Sunshine, we concluded, is the best antiseptic. All incentives should be fully disclosed. Minnesota was a 1995 early leader in this regard, but fell behind as online disclosure became the norm, starting in 1999 in Ohio. All incentivized jobs should be monitoring to ensure the quality of jobs created and that they do not displace existing businesses' income and jobs. Site consultants, who sometimes "work both sides of the street" and sometimes work on commission, should be registered and regulated as lobbyists.

A broad coalition, led by the nonprofit Good Jobs First, has also promoted safeguards such as money-back clawback provisions. One city even stopped a plant closing by suing to prevent the removal of subsidized machinery in Duluth in 1988. In 2016, in another win for taxpayers, the Governmental Accounting Standards Board began requiring that states and localities report the costs of corporate tax breaks, including foregone state and local property, income and sales tax revenues.

What does work to create jobs? Intervening to help existing companies large and small through hard times is a better use of resources and more likely to save good jobs than asking taxpayers to foot the long-term bill for a speculative new venture. So is nurturing local entrepreneurial firms with good employment prospects.

Training programs — like those that Minnesota is pioneering to connect state and community college curricula with employers' needs — are a much better (and vastly cheaper) way to create and maintain jobs. So are investments in research on new technologies. Taconite is an excellent example, a university-initiated process that has sustained jobs on the Range for decades. And expanding our high school curricula to teach manufacturing skills like welding, environmental assessment, sewing, and other skills that will help existing Minnesota businesses thrive.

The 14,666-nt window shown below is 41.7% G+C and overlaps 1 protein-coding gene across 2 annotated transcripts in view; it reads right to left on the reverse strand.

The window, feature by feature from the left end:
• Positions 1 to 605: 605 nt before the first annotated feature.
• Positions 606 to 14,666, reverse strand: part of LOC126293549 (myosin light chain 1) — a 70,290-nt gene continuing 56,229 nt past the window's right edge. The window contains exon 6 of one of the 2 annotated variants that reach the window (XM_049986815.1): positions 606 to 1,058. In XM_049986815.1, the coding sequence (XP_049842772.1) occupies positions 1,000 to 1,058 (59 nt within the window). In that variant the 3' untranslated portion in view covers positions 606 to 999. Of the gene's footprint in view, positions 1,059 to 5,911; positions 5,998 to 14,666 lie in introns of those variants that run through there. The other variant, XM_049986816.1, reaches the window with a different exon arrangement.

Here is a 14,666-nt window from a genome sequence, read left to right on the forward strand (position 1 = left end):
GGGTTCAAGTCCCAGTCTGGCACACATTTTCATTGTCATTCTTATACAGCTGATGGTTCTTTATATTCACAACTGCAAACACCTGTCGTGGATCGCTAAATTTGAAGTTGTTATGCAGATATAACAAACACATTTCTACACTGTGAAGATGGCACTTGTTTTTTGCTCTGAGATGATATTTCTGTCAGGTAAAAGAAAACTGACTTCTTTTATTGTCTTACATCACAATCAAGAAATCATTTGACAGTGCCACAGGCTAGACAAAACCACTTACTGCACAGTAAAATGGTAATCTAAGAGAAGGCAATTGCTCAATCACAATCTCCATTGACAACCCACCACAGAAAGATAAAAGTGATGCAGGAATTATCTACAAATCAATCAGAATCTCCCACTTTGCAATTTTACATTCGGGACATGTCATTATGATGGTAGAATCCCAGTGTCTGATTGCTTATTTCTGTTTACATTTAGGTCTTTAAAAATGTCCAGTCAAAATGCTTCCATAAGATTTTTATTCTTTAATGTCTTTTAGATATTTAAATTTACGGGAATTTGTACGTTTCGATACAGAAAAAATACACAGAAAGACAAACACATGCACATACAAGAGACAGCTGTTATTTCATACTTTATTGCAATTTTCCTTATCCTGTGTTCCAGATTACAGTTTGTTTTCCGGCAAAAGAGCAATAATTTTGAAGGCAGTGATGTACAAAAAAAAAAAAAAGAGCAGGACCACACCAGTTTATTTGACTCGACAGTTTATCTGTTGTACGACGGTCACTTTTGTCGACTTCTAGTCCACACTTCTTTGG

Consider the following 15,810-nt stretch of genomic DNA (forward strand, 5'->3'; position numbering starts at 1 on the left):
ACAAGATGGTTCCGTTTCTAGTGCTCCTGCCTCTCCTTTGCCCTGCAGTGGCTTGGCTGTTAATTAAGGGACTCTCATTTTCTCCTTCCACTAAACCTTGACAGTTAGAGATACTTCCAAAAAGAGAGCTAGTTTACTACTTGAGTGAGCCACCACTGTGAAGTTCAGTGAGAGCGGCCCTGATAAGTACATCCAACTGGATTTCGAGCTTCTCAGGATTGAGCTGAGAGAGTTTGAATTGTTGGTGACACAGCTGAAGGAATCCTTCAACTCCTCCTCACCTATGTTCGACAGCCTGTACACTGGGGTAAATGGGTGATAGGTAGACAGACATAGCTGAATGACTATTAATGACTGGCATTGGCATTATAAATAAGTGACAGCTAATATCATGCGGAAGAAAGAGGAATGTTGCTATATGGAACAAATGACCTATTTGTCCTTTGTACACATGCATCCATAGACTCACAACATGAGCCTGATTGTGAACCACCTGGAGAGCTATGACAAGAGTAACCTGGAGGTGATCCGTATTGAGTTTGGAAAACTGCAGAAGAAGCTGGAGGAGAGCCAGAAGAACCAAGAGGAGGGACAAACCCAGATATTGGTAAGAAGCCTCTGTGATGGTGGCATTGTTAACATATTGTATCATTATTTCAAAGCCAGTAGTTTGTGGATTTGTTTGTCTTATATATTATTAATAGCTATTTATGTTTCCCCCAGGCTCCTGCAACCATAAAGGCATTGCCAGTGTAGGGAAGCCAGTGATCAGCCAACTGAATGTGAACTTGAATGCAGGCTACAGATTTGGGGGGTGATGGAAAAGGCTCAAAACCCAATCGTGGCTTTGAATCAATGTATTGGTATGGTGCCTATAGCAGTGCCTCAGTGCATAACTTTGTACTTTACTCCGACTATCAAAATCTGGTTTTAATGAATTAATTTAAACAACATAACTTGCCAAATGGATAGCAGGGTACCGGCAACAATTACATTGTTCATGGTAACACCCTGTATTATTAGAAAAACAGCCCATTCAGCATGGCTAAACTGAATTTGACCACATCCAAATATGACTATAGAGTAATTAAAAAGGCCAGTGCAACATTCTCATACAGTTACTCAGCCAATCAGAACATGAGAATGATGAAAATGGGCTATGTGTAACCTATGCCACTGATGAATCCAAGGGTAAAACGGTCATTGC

The Trump administration, meanwhile, is investing in publicity-driven deal-making while it undercuts some of the best federal programs in job creation. Greg LeRoy reports in Fast Company that the Trump budget proposes to eliminate the Manufacturing Extension Partnership, "a longstanding and successful program with bipartisan support that helps small-and medium-size manufacturers adapt to new technology."

Understanding how complicated deals work can be mind-numbing for citizens, but improvements in transparency and report procedures will make it easier.

Above all, be skeptical, especially of the biggest, flashiest deals.


Sources and further reading:

• Tim Culpan, "America and the Foxconn Dream: This package could buy an iPhone for everybody in the state." Bloomberg Businessweek, July 27, 2017

• Ann Markusen and Kate Nesse, eds. Reining in the Competition for Capital. Kalamazoo, MI: Upjohn Institute for Employment Research, 2007

• Greg LeRoy, "Foxconn's $3 Billion Tax-Break Deal Is A Loss for Smart Jobs Policies." July 29, 2017

• Greg LeRoy, The Great American Jobs Scam: Corporate Tax Dodging and the Myth of Job Creation. San Francisco: Berrett-Koehler Publishers, 2005. Free online at " target="_blank">